“Everyday is Gospel Day”
I recently came across the book Show Them Jesus by Jack Klumpenhower. The subtitle is Teaching the Gospel to Kids. I love learning new techniques for teaching kids, so I was pretty intrigued.
Jack’s basic premise is that every message and every lesson has to connect kids to Jesus. It sounds pretty basic and it’s certainly a goal of every children’s pastor that I’ve met, but it’s not as easy as it sounds. As I started reading, I found myself thinking, “Yes, I want my kids to know about Jesus. I teach them about Jesus.” But as I continued on, I realized that I’ve been guilty of teaching moral and behavioral lessons more often than I thought.
Jack shares many personal stories, both good and bad, from his years of teaching in children’s and pre-teen ministry. One of my favorites was from chapter 3 entitled: The “Gospel Day” Trap. He tells of a time of a snowy Sunday morning that kept many of the families from attending church. One of the co-teachers of the ministry was experiencing a crisis. Only one child had shown up and it was the day she had prepared to share the Gospel. Now she didn’t know what to do. How could she share the Gospel with only one child when she had planned on having an entire class full? He explains that “the gospel-day trap happens when we think of the good news as very important-critical to salvation!-but as something that only some kids need to hear some of the time.” Have you ever found yourself with the pressure of presenting the gospel when there are a smaller number of children present than normal? Or when there are no visitors that day? Jack suggests an approach that makes such a day unnecessary by weaving the good news into EVERY lesson.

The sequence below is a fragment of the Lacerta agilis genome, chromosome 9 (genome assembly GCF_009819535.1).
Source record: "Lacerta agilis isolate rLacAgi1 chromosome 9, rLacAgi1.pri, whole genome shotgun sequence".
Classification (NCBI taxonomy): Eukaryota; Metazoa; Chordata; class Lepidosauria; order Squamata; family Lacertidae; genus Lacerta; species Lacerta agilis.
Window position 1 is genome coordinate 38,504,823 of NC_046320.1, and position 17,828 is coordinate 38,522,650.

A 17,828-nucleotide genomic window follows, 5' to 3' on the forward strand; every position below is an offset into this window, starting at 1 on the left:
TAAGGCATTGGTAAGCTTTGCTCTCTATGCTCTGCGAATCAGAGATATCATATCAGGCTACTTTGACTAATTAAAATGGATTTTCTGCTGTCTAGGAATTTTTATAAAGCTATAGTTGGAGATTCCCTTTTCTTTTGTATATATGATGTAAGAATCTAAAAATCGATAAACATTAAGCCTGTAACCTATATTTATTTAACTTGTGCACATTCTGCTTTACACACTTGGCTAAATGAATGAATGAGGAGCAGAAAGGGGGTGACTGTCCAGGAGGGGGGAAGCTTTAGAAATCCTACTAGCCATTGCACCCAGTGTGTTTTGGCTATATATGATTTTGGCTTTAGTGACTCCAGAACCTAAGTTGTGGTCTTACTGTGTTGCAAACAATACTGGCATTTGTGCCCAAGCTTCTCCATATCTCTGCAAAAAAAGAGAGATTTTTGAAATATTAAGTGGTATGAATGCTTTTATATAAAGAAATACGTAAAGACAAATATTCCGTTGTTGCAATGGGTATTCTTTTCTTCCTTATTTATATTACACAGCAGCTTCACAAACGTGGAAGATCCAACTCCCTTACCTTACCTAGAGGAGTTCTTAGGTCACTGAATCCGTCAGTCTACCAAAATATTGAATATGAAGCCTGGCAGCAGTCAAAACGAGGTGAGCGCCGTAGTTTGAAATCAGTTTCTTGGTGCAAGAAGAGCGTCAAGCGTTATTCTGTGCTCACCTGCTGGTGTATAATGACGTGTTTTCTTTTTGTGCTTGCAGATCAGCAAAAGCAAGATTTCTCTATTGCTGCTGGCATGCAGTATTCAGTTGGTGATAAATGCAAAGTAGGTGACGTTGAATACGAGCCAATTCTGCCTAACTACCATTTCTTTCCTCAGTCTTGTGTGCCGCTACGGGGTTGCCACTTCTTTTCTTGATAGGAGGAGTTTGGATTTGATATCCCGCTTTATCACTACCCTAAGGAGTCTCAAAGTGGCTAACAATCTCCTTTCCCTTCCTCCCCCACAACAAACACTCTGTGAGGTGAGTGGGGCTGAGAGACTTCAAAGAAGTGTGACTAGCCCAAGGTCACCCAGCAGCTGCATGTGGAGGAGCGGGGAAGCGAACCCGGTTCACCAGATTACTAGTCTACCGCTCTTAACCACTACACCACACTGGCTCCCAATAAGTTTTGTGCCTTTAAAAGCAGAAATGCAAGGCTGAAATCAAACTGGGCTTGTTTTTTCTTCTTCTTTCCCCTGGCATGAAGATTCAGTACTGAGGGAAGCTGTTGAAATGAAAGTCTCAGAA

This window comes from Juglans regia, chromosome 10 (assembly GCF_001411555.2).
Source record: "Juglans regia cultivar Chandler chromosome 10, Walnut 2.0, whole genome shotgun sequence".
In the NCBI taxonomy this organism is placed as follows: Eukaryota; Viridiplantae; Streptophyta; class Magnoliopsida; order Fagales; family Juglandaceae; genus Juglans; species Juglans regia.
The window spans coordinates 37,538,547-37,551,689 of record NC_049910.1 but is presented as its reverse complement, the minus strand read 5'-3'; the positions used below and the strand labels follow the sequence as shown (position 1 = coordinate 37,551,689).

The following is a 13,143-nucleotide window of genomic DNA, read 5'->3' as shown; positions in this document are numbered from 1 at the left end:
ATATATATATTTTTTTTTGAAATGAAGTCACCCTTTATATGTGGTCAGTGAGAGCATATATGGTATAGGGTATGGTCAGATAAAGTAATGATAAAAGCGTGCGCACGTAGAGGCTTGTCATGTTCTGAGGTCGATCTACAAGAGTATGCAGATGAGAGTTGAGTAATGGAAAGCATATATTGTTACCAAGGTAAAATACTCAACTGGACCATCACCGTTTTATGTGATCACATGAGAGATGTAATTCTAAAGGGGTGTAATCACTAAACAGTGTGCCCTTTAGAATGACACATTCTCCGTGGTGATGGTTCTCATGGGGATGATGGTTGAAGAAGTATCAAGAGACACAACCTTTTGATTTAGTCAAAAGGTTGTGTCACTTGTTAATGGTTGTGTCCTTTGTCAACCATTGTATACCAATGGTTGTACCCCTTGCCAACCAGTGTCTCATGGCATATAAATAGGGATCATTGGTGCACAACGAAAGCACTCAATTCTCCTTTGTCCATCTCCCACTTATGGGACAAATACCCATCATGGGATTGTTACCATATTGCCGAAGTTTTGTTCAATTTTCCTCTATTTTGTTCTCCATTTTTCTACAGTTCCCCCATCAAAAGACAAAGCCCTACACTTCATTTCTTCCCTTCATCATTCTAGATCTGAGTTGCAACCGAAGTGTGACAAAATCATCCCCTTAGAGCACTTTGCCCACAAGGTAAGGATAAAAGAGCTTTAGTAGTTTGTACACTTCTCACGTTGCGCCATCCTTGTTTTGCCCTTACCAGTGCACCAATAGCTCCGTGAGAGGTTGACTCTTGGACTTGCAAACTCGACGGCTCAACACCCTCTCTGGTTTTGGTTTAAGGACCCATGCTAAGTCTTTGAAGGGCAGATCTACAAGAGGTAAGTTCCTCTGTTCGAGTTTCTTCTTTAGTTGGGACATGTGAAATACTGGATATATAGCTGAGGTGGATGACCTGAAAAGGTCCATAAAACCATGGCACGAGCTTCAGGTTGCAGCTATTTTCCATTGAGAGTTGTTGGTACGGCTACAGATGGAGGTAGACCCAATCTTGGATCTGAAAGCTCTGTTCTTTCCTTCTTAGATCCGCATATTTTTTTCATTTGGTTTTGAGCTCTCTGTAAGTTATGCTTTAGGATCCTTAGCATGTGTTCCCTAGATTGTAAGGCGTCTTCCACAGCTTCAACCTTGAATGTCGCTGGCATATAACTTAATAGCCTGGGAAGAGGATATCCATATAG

The Bible is God’s word to us, we can all agree on that. However, great pain must be taken to make Jesus the center of the Bible in our teaching to children! How often have you told the story of David and Goliath, making David out to be the hero in the end? An example worthy of following? I have made this mistake in years past; making the end point out to “be like David and have a heart for God.” That’s in the Bible! It sounds good! But it’s not the gospel. David was a person just like us, he needed salvation. He isn’t the person we want to teach kids to emulate. How can David be a hero in this story and then someone who killed a man so that he could have that man’s wife as his own a few stories later? Instead of finding something worthy to follow in David, we need to ask, “How do you see Jesus in the story of David and Goliath?” I recently was able to teach this story from a different perspective, asking my children, where do you see Jesus here? Rather than focusing on David’s great work of killing Goliath, we made the connection that Jesus is the one who conquers our enemies, not us. We are not like David in this story, we are like the Israelite soldiers who are scared of Goliath’s taunting and are in need of a Savior! This conclusion is the difference in teaching the gospel to children versus teaching moralistic examples of desired behavior.
Show Them Jesus has revolutionized my teaching. It has reminded me that my ultimate goal as a children’s pastor and teacher is to build love for God, not just better behavior in my kids. If you’ve ever found yourself in a “gospel-day trap” or teaching children to follow the example of someone in the Bible besides Jesus, this book will give you great insights on making a connection to Jesus. Yes, even in the Old Testament. It has challenged me to go deeper in my lesson planning and intentionally find legitimate connections to Christ so that every day is a gospel-message day. It is a book that I’ll give to my teaching team and keep my copy close by my desk.
New Hope Community Church